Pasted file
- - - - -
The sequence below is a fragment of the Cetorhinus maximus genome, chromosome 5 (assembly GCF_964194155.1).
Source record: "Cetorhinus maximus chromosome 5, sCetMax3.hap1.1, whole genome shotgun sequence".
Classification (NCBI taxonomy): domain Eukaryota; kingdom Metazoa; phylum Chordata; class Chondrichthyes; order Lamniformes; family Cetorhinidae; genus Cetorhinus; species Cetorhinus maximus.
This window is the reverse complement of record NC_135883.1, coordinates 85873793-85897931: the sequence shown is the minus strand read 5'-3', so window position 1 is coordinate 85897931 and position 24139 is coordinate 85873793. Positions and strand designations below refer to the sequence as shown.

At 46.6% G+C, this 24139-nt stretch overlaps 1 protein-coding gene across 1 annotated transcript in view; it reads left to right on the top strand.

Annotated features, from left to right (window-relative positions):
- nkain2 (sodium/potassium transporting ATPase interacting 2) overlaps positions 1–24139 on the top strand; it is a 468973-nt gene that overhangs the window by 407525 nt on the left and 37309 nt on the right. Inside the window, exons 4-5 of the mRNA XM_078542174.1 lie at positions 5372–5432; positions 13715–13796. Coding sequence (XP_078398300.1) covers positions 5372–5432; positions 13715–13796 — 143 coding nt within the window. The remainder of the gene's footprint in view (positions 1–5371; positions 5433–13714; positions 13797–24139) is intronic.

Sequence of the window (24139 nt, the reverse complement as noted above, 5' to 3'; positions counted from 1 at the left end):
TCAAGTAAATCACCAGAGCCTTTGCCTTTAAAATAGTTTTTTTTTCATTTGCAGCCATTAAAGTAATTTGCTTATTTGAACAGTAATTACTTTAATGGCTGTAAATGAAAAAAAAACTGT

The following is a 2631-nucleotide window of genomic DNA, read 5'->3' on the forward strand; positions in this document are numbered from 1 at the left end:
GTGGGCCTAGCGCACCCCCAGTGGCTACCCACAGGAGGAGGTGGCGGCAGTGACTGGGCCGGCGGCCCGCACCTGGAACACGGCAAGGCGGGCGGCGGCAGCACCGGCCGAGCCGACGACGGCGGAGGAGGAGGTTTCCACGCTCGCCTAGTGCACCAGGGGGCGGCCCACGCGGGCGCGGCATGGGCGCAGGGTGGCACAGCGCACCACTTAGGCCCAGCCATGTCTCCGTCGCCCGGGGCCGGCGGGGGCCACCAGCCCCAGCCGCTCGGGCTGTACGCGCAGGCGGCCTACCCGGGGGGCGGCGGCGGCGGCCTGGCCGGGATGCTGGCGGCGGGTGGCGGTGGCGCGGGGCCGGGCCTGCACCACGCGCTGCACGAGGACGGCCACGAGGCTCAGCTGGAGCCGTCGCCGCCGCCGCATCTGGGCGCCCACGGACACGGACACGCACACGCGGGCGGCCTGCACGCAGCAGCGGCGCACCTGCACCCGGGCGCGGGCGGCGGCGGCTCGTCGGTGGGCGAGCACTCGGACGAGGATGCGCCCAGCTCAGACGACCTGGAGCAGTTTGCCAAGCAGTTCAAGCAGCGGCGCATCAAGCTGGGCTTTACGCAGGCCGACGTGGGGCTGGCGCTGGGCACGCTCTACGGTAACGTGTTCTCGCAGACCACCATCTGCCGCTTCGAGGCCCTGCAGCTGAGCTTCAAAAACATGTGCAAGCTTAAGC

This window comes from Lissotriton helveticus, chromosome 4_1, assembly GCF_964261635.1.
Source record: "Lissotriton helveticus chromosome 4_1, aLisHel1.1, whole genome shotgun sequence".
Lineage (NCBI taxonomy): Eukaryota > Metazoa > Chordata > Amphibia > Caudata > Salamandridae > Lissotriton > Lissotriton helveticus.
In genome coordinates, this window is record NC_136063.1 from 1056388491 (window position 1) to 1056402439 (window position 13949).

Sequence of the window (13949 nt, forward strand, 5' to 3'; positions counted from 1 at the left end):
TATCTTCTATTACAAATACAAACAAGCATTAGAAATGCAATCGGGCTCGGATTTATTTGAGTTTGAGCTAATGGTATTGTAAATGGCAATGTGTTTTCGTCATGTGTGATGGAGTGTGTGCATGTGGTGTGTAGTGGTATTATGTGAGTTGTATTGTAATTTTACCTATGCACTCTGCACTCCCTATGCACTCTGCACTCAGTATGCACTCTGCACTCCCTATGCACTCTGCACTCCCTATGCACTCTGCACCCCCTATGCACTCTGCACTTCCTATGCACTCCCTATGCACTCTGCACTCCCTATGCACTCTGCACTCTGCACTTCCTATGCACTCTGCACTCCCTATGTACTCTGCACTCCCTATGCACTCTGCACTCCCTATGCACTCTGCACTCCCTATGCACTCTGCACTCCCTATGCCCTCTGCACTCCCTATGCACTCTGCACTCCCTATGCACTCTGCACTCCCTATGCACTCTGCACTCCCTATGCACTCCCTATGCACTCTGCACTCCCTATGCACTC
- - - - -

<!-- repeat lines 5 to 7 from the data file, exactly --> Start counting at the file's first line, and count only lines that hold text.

At 46.6% G+C, this 24139-nt stretch overlaps 1 protein-coding gene across 1 annotated transcript in view; it reads left to right on the top strand.

Annotated features, from left to right (window-relative positions):
- nkain2 (sodium/potassium transporting ATPase interacting 2) overlaps positions 1–24139 on the top strand; it is a 468973-nt gene that overhangs the window by 407525 nt on the left and 37309 nt on the right. Inside the window, exons 4-5 of the mRNA XM_078542174.1 lie at positions 5372–5432; positions 13715–13796. Coding sequence (XP_078398300.1) covers positions 5372–5432; positions 13715–13796 — 143 coding nt within the window. The remainder of the gene's footprint in view (positions 1–5371; positions 5433–13714; positions 13797–24139) is intronic.